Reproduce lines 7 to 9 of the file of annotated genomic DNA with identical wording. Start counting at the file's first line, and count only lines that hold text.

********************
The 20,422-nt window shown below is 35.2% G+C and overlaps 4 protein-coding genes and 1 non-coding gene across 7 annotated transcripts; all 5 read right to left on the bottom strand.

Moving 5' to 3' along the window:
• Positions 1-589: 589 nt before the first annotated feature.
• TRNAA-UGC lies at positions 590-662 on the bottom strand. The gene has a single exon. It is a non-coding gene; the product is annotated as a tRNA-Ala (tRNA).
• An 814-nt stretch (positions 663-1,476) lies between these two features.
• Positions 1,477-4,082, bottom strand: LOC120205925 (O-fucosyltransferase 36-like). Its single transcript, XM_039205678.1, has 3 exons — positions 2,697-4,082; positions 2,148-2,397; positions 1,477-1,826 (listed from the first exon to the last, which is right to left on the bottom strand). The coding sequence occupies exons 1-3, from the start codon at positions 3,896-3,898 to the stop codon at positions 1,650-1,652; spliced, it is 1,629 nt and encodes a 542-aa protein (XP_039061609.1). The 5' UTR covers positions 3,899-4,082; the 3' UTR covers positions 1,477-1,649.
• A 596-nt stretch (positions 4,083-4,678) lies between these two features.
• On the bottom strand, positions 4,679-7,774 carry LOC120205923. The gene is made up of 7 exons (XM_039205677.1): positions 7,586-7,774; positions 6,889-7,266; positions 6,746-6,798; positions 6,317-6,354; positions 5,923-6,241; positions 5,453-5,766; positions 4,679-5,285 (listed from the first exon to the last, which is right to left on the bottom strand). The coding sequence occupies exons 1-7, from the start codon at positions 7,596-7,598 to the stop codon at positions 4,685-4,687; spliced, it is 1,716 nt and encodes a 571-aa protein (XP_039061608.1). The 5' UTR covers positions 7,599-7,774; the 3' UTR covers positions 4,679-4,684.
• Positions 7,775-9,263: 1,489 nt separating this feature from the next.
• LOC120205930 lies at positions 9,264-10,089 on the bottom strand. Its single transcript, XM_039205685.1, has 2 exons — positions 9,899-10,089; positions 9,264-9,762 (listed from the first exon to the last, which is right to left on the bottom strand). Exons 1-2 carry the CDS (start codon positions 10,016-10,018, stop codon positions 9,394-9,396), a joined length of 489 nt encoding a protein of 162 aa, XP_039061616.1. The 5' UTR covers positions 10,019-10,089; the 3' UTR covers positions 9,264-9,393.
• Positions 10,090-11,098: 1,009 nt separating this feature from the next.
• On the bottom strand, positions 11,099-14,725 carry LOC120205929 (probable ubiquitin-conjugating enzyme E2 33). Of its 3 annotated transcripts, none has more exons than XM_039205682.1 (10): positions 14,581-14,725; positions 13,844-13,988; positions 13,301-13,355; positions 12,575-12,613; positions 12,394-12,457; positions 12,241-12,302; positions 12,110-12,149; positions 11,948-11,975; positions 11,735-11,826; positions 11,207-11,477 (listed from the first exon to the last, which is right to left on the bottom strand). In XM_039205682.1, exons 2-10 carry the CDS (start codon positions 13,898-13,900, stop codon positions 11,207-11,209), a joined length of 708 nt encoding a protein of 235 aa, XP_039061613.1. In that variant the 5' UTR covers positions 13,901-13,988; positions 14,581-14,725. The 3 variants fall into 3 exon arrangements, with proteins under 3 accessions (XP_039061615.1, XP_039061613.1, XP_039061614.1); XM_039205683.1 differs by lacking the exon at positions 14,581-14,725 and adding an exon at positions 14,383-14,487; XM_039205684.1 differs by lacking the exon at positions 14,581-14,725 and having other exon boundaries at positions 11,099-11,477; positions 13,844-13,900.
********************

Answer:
• A 596-nt stretch (positions 4,083-4,678) lies between these two features.
• On the bottom strand, positions 4,679-7,774 carry LOC120205923. The gene is made up of 7 exons (XM_039205677.1): positions 7,586-7,774; positions 6,889-7,266; positions 6,746-6,798; positions 6,317-6,354; positions 5,923-6,241; positions 5,453-5,766; positions 4,679-5,285 (listed from the first exon to the last, which is right to left on the bottom strand). The coding sequence occupies exons 1-7, from the start codon at positions 7,596-7,598 to the stop codon at positions 4,685-4,687; spliced, it is 1,716 nt and encodes a 571-aa protein (XP_039061608.1). The 5' UTR covers positions 7,599-7,774; the 3' UTR covers positions 4,679-4,684.
• Positions 7,775-9,263: 1,489 nt separating this feature from the next.